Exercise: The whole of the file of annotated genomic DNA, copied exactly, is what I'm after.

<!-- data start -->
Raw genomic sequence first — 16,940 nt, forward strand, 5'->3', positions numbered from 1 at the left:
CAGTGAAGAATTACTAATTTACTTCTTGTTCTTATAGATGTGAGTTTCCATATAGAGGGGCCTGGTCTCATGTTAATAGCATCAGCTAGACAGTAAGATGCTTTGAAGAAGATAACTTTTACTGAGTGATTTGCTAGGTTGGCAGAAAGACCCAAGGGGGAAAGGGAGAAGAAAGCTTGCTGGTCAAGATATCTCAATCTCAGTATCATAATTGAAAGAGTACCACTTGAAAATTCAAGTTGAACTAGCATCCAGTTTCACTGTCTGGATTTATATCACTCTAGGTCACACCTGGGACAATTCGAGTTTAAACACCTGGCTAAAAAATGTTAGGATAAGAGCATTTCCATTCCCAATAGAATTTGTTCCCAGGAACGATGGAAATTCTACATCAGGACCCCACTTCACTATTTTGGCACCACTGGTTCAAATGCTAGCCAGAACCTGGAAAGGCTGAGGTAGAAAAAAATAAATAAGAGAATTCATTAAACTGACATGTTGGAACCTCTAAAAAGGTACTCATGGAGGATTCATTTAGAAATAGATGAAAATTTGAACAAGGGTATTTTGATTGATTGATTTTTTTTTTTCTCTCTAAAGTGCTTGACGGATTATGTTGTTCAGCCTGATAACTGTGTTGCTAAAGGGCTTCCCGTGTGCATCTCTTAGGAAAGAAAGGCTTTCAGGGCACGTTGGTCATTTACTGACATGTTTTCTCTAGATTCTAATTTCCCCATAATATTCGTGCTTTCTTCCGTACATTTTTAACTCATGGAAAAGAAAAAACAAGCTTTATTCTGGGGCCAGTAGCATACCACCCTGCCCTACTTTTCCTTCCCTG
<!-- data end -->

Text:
Raw genomic sequence first — 16,940 nt, forward strand, 5'->3', positions numbered from 1 at the left:
CAGTGAAGAATTACTAATTTACTTCTTGTTCTTATAGATGTGAGTTTCCATATAGAGGGGCCTGGTCTCATGTTAATAGCATCAGCTAGACAGTAAGATGCTTTGAAGAAGATAACTTTTACTGAGTGATTTGCTAGGTTGGCAGAAAGACCCAAGGGGGAAAGGGAGAAGAAAGCTTGCTGGTCAAGATATCTCAATCTCAGTATCATAATTGAAAGAGTACCACTTGAAAATTCAAGTTGAACTAGCATCCAGTTTCACTGTCTGGATTTATATCACTCTAGGTCACACCTGGGACAATTCGAGTTTAAACACCTGGCTAAAAAATGTTAGGATAAGAGCATTTCCATTCCCAATAGAATTTGTTCCCAGGAACGATGGAAATTCTACATCAGGACCCCACTTCACTATTTTGGCACCACTGGTTCAAATGCTAGCCAGAACCTGGAAAGGCTGAGGTAGAAAAAAATAAATAAGAGAATTCATTAAACTGACATGTTGGAACCTCTAAAAAGGTACTCATGGAGGATTCATTTAGAAATAGATGAAAATTTGAACAAGGGTATTTTGATTGATTGATTTTTTTTTTTCTCTCTAAAGTGCTTGACGGATTATGTTGTTCAGCCTGATAACTGTGTTGCTAAAGGGCTTCCCGTGTGCATCTCTTAGGAAAGAAAGGCTTTCAGGGCACGTTGGTCATTTACTGACATGTTTTCTCTAGATTCTAATTTCCCCATAATATTCGTGCTTTCTTCCGTACATTTTTAACTCATGGAAAAGAAAAAACAAGCTTTATTCTGGGGCCAGTAGCATACCACCCTGCCCTACTTTTCCTTCCCTG